Tom’s Teardowns: Verizon AC791L Jetpack 4G Mobile Hotspot

The saying “time and tide wait for no man” is usually used as a verbal kick in the pants, a reminder that sometimes an opportunity must be seized quickly before it passes by. But it can also be interpreted as a warning about the perpetual march of time and how it impacts the world around us. In that case, we would do well to add cellular technology to the list of proverbial things that wait for no one. Do you need 5G? No. Do you want it? Probably not. But it’s here, so be a good consumer and dump all your 4G hardware in the name of technical progress.

This line of logic may explain how the Verizon-branded Netgear AC791L 4G “Jetpack” hotspot you see here, despite being in perfect working order, found itself in the trash. The onset of 5G must have been particularly quick for the previous owner, since they didn’t even bother to wipe their configuration information from the device. In the name of journalistic integrity I won’t divulge the previous owner’s identity; but I will say that their endearing choice of WPA2 key, iluvphysics, makes for a nice fit with our publication.

A quick check of eBay shows these devices, and ones like it, are in ample supply. At the time of this writing, there were more than 1,500 auctions matching the search term “Verizon jetpack”, with most of them going for between $20 and $50 USD. We like cheap and easily obtainable gadgets that can be hacked, but is there anything inside one of these hotspots that we can actually use? Let’s find out.

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The Satellite Phone You Already Own: From Orbit, UbiquitiLink Will Look Like A Cell Tower

For anyone that’s ever been broken down along a remote stretch of highway and desperately searched for a cell signal, knowing that a constellation of communications satellites is zipping by overhead is cold comfort indeed. One needs specialized gear to tap into the satphone network, few of us can justify the expense of satellite phone service, and fewer still care to carry around a brick with a chunky antenna on it as our main phone.

But what if a regular phone could somehow leverage those satellites to make a call or send a text from a dead zone? As it turns out, it just might be possible to do exactly that, and a Virginia-based startup called UbiquitiLink is in the process of filling in all the gaps in cell phone coverage by orbiting a constellation of satellites that will act as cell towers of last resort. And the best part is that it’ll work with a regular cell phone — no brick needed.

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A Field Guide To The North American Communications Tower

The need for clear and reliable communication has driven technology forward for centuries. The longer communication’s reach, the smaller the world becomes. When it comes to cell phones, seamless network coverage and low power draw are the ideals that continually spawn R&D and the eventual deployment of new equipment.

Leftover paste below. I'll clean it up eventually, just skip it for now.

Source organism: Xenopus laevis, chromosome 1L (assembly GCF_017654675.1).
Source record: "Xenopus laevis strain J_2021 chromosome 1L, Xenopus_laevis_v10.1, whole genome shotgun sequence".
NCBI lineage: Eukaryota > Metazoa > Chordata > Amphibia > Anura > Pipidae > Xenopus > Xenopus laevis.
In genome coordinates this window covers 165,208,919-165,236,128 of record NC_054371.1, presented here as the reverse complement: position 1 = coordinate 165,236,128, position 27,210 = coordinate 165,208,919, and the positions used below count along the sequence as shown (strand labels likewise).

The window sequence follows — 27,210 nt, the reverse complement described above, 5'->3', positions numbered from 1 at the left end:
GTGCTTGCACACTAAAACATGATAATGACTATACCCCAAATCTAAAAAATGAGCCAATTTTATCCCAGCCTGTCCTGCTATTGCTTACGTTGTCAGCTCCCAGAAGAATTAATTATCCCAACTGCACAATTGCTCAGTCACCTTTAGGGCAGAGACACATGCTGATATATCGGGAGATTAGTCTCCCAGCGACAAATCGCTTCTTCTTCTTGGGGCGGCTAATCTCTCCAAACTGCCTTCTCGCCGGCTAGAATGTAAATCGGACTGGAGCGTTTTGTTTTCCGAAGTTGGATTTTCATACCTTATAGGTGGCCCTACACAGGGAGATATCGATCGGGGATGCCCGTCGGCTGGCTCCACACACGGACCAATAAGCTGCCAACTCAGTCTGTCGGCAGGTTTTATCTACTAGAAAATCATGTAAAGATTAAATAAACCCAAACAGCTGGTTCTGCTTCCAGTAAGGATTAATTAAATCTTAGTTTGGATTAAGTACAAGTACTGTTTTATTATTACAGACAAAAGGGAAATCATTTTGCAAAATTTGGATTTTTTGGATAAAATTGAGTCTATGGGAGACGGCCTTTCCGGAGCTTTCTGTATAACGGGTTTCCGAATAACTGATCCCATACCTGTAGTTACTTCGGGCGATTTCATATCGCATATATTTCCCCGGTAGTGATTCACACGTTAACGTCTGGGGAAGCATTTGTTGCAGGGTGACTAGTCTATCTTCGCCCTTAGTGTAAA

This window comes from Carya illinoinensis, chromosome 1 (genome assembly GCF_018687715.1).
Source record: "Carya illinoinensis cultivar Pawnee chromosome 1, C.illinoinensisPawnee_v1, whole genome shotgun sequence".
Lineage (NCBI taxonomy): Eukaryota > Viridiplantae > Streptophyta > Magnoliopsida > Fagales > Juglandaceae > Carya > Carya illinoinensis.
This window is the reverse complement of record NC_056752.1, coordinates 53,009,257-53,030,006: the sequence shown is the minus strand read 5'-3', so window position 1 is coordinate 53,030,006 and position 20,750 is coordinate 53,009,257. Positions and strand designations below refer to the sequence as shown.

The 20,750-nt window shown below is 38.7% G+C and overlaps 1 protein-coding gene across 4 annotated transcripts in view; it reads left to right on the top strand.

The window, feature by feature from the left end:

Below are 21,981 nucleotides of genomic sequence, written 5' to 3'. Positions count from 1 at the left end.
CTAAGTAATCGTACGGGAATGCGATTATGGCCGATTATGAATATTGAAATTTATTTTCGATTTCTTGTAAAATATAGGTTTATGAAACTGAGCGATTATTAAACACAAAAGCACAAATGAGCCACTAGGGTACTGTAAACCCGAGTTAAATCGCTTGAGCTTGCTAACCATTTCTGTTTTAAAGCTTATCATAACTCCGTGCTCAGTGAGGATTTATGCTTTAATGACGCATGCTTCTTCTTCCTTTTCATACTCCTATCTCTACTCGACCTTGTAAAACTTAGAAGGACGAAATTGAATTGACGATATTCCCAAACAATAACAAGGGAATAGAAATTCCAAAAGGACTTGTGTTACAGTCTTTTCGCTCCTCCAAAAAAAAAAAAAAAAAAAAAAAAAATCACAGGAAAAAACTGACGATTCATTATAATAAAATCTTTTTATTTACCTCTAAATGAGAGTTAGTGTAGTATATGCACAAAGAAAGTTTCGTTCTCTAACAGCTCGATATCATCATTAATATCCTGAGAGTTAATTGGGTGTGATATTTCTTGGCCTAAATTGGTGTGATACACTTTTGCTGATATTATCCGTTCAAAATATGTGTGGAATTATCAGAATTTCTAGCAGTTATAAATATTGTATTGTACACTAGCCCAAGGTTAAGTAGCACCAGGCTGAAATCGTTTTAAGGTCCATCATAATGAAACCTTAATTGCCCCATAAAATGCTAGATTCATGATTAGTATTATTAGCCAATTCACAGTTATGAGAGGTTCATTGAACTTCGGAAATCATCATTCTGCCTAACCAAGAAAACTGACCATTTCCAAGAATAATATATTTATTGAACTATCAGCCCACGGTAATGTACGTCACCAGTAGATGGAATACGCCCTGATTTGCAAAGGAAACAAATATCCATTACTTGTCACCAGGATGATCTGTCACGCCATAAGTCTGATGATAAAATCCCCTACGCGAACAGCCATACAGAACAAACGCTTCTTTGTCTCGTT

Almost all of us carry a cell phone these days. It takes a lot of infrastructure to support them, whether or not we use them as phones. The most recognizable part of that infrastructure is the communications tower. But what do you know about them?

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Vaio P HSDPA Mod

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[tnkgrl] has concluded her Sony Vaio P by adding GSM support. We covered the switch to XP earlier, but this should work on Vista too. The Vaio P is sold in the US with support for Verizon’s EVDO wireless broadband, but it uses the same hardware as the European model that uses GSM. This is possible because of the the Qualcomm Gobi radio module. To get GSM support, you trick the VZAccess Manager into loading a different firmware than the stock EVDO. The difficult part is that the Vaio P doesn’t come with a SIM card slot, so you’ll have to solder in your own. When you’ve got the computer reassembled, just change VZAccess Manager to use your carrier.

UPDATE: Wired has an article on the Gobi chipset.

ToorCon 9: CDMA Unlocking And Modification


[Alexander Lash] gave a short overview of what you need to unlock a CDMA phone. He strongly recommended Howard Forums for finding most of the info you need. You’ll probably need BitPim and the Qualcomm PST (product support tools). Using the PST you can flash your new carrier’s firmware and then activate the phone on their network.

Verizon offers two ways to get unlimited EVDO data. $59 for a data plan or $15 for VCast. You’re not supposed to be able to use your VCast phone as an EVDO modem and it sends a different network access identifier (NAI) if you tether the phone. Using the PST you can change the NAI and use the cheaper VCast plan for data access. Here is a forum post detailing the process.